RBNZ: NZ economy unable to sustain high house prices

New Zealand’s central bank will reinstate mortgage lending restrictions next month, with further restrictions to come for property investors, in a bid to curb the nation’s surging house prices.

The Reserve Bank of New Zealand will tighten loan-to-value restrictions on mortgage lending, with the tightest restrictions to be imposed on property investors, who won’t be able to borrow more than 60% of a property’s value as of 1 May.

However, some economists have flagged that the bank’s decision might not have its desired impact on the housing market. Capital Economics estimates that the new restrictions will reduce the volume of sales by no more than 10 per cent, which would still be consistent with strong house price growth.

Nationally, CoreLogic data shows property values continued to grow over the month of January up by 2.2 per cent, lifting 12-month house price growth by 12.8 per cent. Corelogic data shows Auckland’s annual growth rate at 11 per cent, its fastest pace since early 2017. Outside the main centres, the North Island’s east coast town of Gisborne recorded 29.4 per cent annual growth, and Whanganui 25.7 per cent growth, Corelogic’s House Price Index for January shows.

New Zealand House Prices: Corelogic

Average ValueAnnualQuarterMonth
Main Centres, New Zealand. CoreLogic House Price Index for January.

Investors ‘more prone to rapid-fire sales’

New Zealand’s housing lending restrictions were lifted in April last year shortly after Covid hit. This resulted in the housing market’s rapid acceleration, followed by a flurry of new median house price records.

Under the RBNZ’s lending changes, most owner-occupiers will require a 20 per cent deposit, and from 1 May property investors will need 40 per cent deposits.

“We are now concerned about the risk a sharp correction in the housing market poses for financial stability,” Reserve Bank deputy governor Geoff Bascand said in a statement on Tuesday. “There is evidence of a speculative dynamic emerging with many buyers becoming highly leveraged.”

The loan-to-value restrictions do not apply to new residential construction.

Bascand added that highly leveraged property owners, in particular property investors, are more prone to rapid-fire sales that potentially amplify any downturn.

“A growing number of highly indebted borrowers, especially investors, are now financially vulnerable to house price corrections and disruptions to their ability to service the debt.”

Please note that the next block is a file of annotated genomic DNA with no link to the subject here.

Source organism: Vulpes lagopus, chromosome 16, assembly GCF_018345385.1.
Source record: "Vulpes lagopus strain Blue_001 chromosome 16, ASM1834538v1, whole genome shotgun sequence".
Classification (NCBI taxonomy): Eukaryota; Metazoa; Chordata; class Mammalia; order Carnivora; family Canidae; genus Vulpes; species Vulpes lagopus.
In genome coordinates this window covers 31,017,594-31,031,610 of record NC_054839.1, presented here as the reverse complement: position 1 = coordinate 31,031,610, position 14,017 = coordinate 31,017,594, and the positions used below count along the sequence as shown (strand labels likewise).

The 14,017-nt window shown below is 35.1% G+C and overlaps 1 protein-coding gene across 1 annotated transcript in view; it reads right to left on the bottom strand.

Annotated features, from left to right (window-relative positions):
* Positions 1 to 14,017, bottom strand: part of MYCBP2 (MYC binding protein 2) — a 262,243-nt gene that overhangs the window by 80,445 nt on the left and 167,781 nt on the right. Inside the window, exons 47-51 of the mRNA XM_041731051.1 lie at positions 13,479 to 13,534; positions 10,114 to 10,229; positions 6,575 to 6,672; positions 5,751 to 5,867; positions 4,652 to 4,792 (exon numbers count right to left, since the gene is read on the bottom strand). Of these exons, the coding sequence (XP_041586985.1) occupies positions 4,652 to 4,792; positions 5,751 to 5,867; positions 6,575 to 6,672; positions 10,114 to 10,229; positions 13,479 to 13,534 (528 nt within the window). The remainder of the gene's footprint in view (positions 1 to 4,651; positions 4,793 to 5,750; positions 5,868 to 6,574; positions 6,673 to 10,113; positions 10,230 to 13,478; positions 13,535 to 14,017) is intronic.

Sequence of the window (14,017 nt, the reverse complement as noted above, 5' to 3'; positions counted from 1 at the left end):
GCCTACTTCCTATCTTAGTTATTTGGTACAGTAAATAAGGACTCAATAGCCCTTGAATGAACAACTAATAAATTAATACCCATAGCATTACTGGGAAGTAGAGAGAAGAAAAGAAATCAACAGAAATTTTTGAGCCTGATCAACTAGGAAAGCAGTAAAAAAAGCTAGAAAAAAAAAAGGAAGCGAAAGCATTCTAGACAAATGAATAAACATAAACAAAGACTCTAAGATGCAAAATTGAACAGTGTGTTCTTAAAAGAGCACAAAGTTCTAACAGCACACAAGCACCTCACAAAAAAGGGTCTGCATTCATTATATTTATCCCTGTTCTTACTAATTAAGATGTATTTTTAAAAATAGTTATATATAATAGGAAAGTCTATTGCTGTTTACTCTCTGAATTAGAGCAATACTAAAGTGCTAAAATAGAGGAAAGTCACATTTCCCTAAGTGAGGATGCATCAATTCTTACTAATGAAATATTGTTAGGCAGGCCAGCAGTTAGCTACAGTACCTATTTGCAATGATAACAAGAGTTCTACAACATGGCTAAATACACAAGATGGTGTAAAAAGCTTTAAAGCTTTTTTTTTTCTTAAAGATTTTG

Australia and New Zealand Economist Ben Udy of Capital Economics says the impact of loan-to-value restrictions on the housing market has been mixed in the past.

“And we estimate that the restrictions will reduce the volume of sales by no more than 10 per cent, which would still be consistent with strong price growth,” Udy said. “As such, we doubt the restrictions will be enough to cool the red hot housing market.”

Housing price crisis? Or just overblown concerns?

New Zealand’s homeownership rates are at their lowest since the 1950s, according to the 2018 Census, falling to 64.5 per cent of households.

REINZ chief executive Bindi Norwell says Auckland City remains the most expensive district in the country, with the city reaching a new record median house price of $1.2 million in December 2020. Additionally, 11 regions and 27 districts also saw record-high median prices at the end of last year.

“We have half the inventory levels we had back in December 2018. Therefore, there just isn’t enough choice for people looking to purchase which has meant that there is significant pressure being placed on house prices in most parts of the country,” Norwell said. “When you add into the equation the fact that there are record low-interest rates, it means that people are more willing to compete to secure the property they want.”

Udy says this strength in the housing market is one reason why it expects the central bank to tighten policy this year.

“Bond yields have risen sharply over the last week as markets have come around to that view,” Udy said.

“And given our expectation of higher bond yields in the US, we now expect 10-year bond yields in New Zealand to rise from 1.32 per cent now to 2 per cent by end-2022. By contrast, Australian yields may only edge up from 1.18 per cent now to 1.5 per cent by end-2022.”

Written: 24 February 2021

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